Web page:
Kyle Beardsley, the author of The Mediation Dilemma, has written this thoughtful piece about the mediated prisoner swap for Gilad Shalit:
The Swap for Shalit and the Long-Term Risks of Mediation
The mediated prisoner swap that allowed Sergeant Gilad Shalit to return home has raised two different concerns about its effect on Israeli security: the fear that the released Palestinians will resume their armed struggle against Israel and the fear that this will encourage Hamas and other terrorist groups to capture more soldiers for a similar ransom. While both concerns are real, they are easily exaggerated and miss the more important damage done to intra-Palestinian relations.
The first concern tends to ignore the fact that the greatest threat to Israeli security is no longer suicide bombers or armed militants but rather rocket attacks from the Gaza Strip and southern Lebanon, which are virtually unaffected by this prisoner exchange. The second concern tends to focus too much on the ultimate payoff and overlooks the fact that it took six years to reach a deal; meanwhile, Israel escalated its fight against Hamas. The ransom for Mr. Shalit was neither immediate nor easy to attain.
More importantly, these concerns distract from perhaps a bigger concern regarding what the deal means to the authority problem among the Palestinians. Since at least the 2006 Palestinian National Authority elections and the intra-Palestinian civil war that followed–and arguably well before 2006–no single entity has been able to claim being the legitimate voice of the Palestinian people. For a moment it seemed as if Mahmoud Abbas had begun to gain the needed legitimacy as he took the call for Palestinian statehood to the UN and has received widespread support for the formation of a Palestinian state. That moment is now over as the Hamas leadership proved more than capable in working with the Egyptians and Germans to produce the deal to release hundreds of–potentially over a thousand–Palestinian prisoners.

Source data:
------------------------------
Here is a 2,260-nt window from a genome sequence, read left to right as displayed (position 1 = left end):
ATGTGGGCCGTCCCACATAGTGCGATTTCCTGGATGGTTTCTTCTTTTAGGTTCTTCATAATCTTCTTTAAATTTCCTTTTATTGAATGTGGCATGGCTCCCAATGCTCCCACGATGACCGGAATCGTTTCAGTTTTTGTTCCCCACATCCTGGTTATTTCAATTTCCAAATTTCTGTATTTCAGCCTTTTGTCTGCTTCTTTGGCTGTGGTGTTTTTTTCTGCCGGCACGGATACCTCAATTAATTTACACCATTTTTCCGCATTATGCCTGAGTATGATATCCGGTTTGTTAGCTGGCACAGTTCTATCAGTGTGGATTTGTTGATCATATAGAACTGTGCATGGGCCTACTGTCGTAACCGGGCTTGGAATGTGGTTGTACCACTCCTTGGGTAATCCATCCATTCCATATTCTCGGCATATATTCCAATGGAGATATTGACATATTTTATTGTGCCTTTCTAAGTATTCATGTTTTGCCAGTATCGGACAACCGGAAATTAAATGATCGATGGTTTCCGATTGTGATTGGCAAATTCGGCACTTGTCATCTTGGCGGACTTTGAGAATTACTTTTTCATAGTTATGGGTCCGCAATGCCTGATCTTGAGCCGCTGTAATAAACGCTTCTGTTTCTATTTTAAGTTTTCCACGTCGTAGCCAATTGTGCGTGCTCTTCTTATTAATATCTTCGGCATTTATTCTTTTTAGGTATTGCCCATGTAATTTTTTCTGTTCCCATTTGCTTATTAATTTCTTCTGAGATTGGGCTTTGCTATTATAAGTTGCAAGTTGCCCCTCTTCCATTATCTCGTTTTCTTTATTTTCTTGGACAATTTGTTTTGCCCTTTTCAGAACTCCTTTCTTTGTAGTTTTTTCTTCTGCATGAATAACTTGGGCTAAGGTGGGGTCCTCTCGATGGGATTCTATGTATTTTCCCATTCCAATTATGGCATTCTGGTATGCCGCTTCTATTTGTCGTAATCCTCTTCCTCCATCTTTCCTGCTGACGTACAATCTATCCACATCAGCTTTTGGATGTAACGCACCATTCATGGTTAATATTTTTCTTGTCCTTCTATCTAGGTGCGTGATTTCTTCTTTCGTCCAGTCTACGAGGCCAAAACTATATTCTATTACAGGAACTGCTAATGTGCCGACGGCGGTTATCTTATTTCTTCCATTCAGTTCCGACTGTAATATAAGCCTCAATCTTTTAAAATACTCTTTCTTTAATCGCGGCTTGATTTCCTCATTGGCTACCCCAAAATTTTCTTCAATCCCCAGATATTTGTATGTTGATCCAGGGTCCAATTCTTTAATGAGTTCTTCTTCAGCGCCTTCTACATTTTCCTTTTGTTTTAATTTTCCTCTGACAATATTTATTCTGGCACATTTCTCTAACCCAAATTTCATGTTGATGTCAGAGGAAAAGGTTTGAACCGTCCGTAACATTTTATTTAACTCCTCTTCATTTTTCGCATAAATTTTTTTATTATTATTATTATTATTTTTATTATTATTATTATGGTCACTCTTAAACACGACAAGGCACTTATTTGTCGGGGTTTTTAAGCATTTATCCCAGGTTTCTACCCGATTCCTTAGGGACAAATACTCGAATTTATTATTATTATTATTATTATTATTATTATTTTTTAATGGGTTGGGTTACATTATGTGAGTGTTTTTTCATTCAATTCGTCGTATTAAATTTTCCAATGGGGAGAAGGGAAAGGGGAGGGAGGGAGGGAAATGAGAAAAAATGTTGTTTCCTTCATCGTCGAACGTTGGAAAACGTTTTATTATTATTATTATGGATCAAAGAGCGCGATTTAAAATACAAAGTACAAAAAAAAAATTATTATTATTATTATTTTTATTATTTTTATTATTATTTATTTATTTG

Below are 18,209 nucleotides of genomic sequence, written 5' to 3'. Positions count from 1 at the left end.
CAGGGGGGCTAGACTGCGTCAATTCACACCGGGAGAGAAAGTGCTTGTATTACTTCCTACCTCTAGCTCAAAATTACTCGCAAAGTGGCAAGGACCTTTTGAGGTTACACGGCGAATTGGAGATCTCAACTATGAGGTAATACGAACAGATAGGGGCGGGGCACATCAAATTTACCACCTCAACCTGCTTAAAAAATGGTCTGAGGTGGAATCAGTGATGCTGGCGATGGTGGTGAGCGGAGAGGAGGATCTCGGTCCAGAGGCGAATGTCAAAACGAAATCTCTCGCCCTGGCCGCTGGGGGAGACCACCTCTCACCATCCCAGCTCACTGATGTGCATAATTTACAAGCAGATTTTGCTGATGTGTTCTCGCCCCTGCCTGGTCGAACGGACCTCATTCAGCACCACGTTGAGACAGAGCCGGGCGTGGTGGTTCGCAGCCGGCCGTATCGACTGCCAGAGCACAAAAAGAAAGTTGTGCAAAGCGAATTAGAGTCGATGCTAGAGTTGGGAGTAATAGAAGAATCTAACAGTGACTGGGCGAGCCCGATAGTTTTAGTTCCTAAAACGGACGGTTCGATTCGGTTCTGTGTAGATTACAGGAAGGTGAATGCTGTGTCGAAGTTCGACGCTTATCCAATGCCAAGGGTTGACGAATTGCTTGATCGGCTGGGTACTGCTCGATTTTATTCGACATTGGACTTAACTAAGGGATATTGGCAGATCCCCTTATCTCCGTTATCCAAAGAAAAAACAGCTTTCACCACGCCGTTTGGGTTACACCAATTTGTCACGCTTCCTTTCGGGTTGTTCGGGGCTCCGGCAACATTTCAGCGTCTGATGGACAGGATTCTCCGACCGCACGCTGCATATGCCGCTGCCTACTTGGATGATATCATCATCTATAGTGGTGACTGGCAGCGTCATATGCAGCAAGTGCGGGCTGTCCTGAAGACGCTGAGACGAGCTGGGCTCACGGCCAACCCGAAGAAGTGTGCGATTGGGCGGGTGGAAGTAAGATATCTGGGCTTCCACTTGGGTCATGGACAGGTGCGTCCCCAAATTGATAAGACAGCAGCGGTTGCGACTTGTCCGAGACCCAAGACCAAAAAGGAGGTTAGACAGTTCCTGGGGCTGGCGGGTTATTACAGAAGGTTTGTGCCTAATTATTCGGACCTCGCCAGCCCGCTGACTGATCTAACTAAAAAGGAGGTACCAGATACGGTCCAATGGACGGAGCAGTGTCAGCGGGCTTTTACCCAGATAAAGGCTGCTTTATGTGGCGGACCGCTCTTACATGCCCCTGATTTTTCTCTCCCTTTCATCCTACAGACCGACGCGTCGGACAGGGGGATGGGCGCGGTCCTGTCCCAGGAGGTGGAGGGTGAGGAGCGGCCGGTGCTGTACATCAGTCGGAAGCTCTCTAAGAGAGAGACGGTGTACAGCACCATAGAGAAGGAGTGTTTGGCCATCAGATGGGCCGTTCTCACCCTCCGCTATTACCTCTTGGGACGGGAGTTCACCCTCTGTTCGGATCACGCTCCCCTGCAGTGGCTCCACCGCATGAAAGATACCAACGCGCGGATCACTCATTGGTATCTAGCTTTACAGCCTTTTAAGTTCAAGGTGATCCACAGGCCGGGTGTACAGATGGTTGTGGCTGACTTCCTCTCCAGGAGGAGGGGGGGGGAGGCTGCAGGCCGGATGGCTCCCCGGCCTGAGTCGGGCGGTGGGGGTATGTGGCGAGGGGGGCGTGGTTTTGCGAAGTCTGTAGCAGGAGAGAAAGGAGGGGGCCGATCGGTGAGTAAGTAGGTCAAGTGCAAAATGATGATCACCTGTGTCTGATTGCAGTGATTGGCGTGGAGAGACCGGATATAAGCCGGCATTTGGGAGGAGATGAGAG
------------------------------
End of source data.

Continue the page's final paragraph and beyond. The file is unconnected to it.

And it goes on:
The authority problem is not only an issue for the Palestinians, but it also is a crucial reason for why a lasting peace with Israel remains elusive. Any deal with Abbas and his Fatah party is meaningless if the Palestinians have split allegiances. If the problem of extremist violence spoiling the peace process was an issue when power was relatively consolidated in the hands of Yasser Arafat, the spoiler problem will be much worse when power is most clearly not consolidated. The more that Israel and the international community treat–and treat with–Hamas and Fatah as having distinct constituencies, the further we are from ever realizing a peace deal between Israel and some entity that represents the Palestinians.
It turns out that this dynamic is fairly typical of mediated outcomes, which often do quite well in the immediate-gratification department and less well in yielding durable peace. In recent cross-national studies, I have found that international conflicts that experience mediation are more likely to realize short-term concessions and agreements but also become more likely to relapse after a few years of peace.
The deal that brought Mr. Shalit home has the potential to share the same tradeoff between short-term and long-term success. On the one hand, Egypt’s role was essential to having any possibility of reaching a deal. Having the prisoners first released to Egypt solved a major issue as either side risked having the other side back out once it had fulfilled its obligations. In addition, mediator involvement allowed for a deal to be reached without face-to-face negotiation and the mutual recognition that could imply.
On the other hand, Egypt and Germany’s role has the potential to further lengthen the detour toward peace in the Middle East. Just as the 1993 signing of the Oslo Accords—with the handshake between Arafat and Rabin on the White House lawn—did wonders for the consolidation of Arafat’s authority, there is a real risk that this landmark prisoner swap has bolstered Hamas’ credibility as a legitimate representative of the Palestinians and reduced the fruitfulness of any Israeli negotiations with Abbas.
Although Israel has much to celebrate in the return of a lost son and little reason to worry that the deal worsens its immediate security, the long-term damage to the peace process that must precede an ultimate Israeli-Palestinian deal–between the Palestinian factions–is likely to prove substantial.